Transportist: Thought Experiment: A Shared Economy of Success (What if we 'Owned' Each Other)
It takes a village and a stock market
You didn’t build that - Barack Obama
No one is entirely self-made. The entire discussion of Nepo Babies (and in counterpoint, Failsons) makes clear a surprising large number of people have familial advantages, whether they put them to good use or not. But even for those of us with normal or disadvantaged backgrounds a variety of individuals contribute to our personal success, extending beyond our immediate families. These might include an inspiring teacher, a supportive boss, or a mentor who invested resources and political capital for your advancement. Each person played a significant role in your path, helping you more than they needed to or would benefit them personally, producing positive externalities. More people would aid each other if we could quantify their contributions, more formally rewarding them, and thus incentivising them and internalising those positive externalities.
The Shared Economy of Success (SES) is a concept that encapsulates this efficiency. Achievements are not solely individualistic, but the result of a network of contributors — your personal 'village.'Everyone who assists in your progress should have an economic 'share' (i.e. an actual financial stake) in your future, similar to holding stock in a company. Contributions would be recognised and rewarded, enhancing the overall process of personal development and success.
How Does It Work?
Under the SES model, each participant would hold a portfolio of fractional economic outcomes from the people they've influenced. For instance, a teacher who has influenced hundreds of students over their career would hold a small share in each of these students' economic outcomes.At the same time, each person would keep the largest share of the economic outcomes they themselves produce, and the government would take what the government takes to pay for things only government can do.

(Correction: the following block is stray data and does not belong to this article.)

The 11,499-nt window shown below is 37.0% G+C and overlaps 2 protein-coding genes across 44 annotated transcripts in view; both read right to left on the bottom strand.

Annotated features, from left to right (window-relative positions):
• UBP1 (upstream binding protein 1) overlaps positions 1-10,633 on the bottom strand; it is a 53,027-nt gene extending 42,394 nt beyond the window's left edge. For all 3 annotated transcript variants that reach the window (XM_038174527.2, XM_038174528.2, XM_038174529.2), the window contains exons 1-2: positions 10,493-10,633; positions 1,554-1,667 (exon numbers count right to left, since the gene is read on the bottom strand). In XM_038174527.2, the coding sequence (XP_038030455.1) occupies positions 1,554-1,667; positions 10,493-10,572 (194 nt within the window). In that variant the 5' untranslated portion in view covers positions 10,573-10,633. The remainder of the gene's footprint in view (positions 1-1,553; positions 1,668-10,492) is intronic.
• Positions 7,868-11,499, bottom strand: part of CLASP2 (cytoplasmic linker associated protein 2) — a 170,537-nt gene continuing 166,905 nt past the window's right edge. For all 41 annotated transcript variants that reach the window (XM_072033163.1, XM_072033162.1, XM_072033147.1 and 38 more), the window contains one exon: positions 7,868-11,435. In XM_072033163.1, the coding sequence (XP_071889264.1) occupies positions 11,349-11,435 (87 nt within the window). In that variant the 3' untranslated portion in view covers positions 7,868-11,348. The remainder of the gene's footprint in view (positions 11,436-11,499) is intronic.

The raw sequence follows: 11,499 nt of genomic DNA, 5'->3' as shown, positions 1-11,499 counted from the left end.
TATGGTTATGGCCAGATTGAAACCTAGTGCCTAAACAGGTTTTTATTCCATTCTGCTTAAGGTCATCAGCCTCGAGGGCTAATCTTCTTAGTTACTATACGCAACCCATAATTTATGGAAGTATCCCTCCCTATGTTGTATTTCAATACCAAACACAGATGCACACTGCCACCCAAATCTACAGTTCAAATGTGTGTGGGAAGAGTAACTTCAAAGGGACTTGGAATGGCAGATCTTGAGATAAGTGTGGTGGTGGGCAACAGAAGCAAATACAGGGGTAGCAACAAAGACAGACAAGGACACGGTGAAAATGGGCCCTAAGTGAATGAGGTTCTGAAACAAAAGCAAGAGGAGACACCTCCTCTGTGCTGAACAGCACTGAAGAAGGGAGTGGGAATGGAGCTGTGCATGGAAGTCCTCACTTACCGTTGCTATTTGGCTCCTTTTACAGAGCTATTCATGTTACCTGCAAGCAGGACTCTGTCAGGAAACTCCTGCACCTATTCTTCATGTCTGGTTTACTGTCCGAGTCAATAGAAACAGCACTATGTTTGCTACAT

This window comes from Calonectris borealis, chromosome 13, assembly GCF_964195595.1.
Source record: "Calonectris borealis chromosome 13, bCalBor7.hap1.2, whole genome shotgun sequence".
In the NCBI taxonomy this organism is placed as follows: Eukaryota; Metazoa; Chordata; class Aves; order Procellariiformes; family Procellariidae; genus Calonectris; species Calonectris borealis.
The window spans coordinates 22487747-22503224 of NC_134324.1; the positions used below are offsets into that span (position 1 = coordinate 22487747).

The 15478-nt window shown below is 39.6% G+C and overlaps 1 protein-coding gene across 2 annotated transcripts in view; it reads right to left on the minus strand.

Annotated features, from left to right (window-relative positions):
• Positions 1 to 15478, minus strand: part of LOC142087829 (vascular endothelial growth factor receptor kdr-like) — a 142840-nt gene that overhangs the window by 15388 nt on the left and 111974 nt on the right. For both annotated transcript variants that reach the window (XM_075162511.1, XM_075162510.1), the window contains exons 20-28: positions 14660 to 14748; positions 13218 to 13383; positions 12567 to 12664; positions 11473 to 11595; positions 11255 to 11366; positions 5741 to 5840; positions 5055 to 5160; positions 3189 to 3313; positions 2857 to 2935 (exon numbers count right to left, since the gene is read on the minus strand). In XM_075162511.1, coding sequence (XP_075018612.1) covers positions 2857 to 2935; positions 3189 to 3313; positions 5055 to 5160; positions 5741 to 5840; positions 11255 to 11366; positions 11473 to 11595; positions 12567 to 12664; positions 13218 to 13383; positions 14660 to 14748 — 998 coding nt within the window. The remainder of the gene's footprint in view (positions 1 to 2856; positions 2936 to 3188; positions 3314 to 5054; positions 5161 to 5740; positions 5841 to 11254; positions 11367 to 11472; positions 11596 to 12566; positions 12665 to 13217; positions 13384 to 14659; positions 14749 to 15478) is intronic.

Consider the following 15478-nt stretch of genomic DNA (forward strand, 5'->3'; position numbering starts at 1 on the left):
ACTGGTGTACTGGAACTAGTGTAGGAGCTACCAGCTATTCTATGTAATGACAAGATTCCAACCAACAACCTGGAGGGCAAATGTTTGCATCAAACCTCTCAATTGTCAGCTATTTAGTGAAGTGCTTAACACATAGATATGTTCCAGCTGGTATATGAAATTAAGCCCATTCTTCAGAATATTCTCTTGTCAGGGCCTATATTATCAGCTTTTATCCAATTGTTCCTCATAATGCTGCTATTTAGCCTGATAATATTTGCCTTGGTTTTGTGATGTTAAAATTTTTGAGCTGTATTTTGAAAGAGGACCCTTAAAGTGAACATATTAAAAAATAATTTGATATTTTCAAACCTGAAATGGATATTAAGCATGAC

Here's a hypothetical example to illustrate how this system might work:
Let's say Jane is a successful entrepreneur earning $200,000 annually. According to the guidelines of this system, she only starts sharing her income when it exceeds a certain threshold. Let's set this threshold at $100,000 for the sake of simplicity. This means that $100,000 of Jane's income would be eligible for sharing.
Suppose the portion of her income above the threshold that Jane agrees to share is set at 10%. This means Jane would share $10,000 ($100,000 x 10%) of her income annually.
Now, let's consider who Jane and her guardians have identified along the way as the key influences in her success:
Her neighbour, who babysat her and who instilled in her a strong work ethic and provided her with a stable upbringing.
Her university professor, who taught her transport analysis, wrote reference letters, and helped her get journal articles published.
Her first boss, who provided her with important industry contacts and valuable work experience.
Her business partner, who works with her in running her business.
For simplicity, let's assume she attributes equal influence to each party. Each would then receive a 25% share of the $10,000 to be distributed, equating to $2,500 per year.
This is a greatly simplified example and actual implementation would be much more complex. Real-life factors such as the total number of influencers, the degree of influence, variable income levels, taxation considerations, and many others would need to be taken into account. Furthermore, this proposal would require a comprehensive system to manage the identification of influencers, the calculation of income shares, and the distribution of payments.
Why Should We Do This?